the entire energized and high temperature transformer
components are immersed in the transformer oil, the
transformer oil is a key source to detect incipient faults, fast
developing faults, insulation trending and generally reflects the
health condition of the transformer. The electrical windings in
a power transformer consist of paper insulation immersed in
insulating oil. Paper insulation is composed of approximately
90% of cellulose, 6-7% hemi-cellulose and 3-4% of lignin.
Due to electrical and thermal stresses, oil and cellulose
decomposition occurs evolving gases that will decrease the
heat dissipation capability and the dielectric strength of the oil.
When degradation of paper insulation occurs, the cellulose
molecular chains get shorter and chemical products such as
furanic derivatives are produced and dissolve in the oil. Furans
are the major degradation of paper in oil and the 2-furaldehyde
in oil is the most prominent component of paper decomposition.
The increase in furans concentration in the oil corresponds to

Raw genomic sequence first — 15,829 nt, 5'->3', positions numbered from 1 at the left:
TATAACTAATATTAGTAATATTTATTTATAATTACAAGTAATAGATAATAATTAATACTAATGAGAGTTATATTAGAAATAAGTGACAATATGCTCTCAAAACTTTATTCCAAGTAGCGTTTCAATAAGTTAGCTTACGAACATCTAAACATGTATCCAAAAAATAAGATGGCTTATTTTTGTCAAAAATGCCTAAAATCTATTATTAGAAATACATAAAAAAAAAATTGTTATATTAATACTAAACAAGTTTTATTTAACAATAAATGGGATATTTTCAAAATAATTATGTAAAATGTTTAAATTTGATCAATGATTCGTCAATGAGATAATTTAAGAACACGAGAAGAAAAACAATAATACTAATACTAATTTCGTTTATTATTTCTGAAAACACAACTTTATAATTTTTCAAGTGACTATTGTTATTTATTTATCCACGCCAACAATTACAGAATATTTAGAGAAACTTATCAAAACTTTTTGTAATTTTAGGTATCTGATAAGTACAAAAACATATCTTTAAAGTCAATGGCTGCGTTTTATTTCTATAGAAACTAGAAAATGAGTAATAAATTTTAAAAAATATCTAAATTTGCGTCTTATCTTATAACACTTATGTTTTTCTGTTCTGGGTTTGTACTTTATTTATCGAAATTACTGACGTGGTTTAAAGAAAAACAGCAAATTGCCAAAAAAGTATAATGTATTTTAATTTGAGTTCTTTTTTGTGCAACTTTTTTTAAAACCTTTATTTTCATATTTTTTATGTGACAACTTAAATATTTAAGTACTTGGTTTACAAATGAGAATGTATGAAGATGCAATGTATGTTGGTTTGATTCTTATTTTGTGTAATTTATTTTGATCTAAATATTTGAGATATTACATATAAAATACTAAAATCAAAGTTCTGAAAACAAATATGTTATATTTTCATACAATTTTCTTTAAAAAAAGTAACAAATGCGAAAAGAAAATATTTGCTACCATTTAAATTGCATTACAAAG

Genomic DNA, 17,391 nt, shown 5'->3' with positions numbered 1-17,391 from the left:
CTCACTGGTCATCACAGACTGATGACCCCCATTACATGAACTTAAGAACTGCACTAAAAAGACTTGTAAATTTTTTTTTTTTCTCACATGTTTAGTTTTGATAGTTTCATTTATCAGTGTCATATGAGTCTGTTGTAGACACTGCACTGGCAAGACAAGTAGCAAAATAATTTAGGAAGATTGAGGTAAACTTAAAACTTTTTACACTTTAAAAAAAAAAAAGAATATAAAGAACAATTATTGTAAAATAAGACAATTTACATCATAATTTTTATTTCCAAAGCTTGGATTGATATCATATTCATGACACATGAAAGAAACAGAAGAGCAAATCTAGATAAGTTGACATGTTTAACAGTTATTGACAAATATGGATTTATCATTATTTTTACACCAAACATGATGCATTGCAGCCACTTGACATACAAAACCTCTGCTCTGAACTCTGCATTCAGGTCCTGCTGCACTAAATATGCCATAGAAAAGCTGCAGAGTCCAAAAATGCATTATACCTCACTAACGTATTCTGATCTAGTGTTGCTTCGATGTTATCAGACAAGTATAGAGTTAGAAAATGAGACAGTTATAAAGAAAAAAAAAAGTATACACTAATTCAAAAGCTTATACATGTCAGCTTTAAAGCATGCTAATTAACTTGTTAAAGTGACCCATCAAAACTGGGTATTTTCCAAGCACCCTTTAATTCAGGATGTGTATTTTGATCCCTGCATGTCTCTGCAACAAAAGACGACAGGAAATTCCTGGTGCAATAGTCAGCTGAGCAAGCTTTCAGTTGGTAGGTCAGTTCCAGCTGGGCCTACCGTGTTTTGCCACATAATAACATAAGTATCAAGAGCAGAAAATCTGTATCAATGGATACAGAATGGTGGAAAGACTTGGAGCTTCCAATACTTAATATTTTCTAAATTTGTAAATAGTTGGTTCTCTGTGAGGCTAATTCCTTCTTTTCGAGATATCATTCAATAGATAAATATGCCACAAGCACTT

the decrease in the tensile strength and the degree of
polymerization (DP) of the paper. De Pablo reported the
following relation between furfural and Degree of
polymerization based on viscosity DP
v
[2] :
FAL
DP
V
2
88
.
8
7100
+
= (1)
where 2FAL is the furfural concentration in mg/kg of oil.
Then the concentration of 2-furfuraldehyde in the oil can be
used as a good indicator of paper deterioration. It has been
estimated that new paper, under normal running conditions will
generate furfural at the rate of 1.7 ng/g of paper/h. The rate of
production increases with increasing degree of degradation and
a total yield of 0.5 mg of furfural/g of paper is expected in
100000 h of running (15-20 years)[3-5]. Furan level in a
transformer can be correlated with paper DP, and therefore an
in-service assessment of the mechanical strength of the paper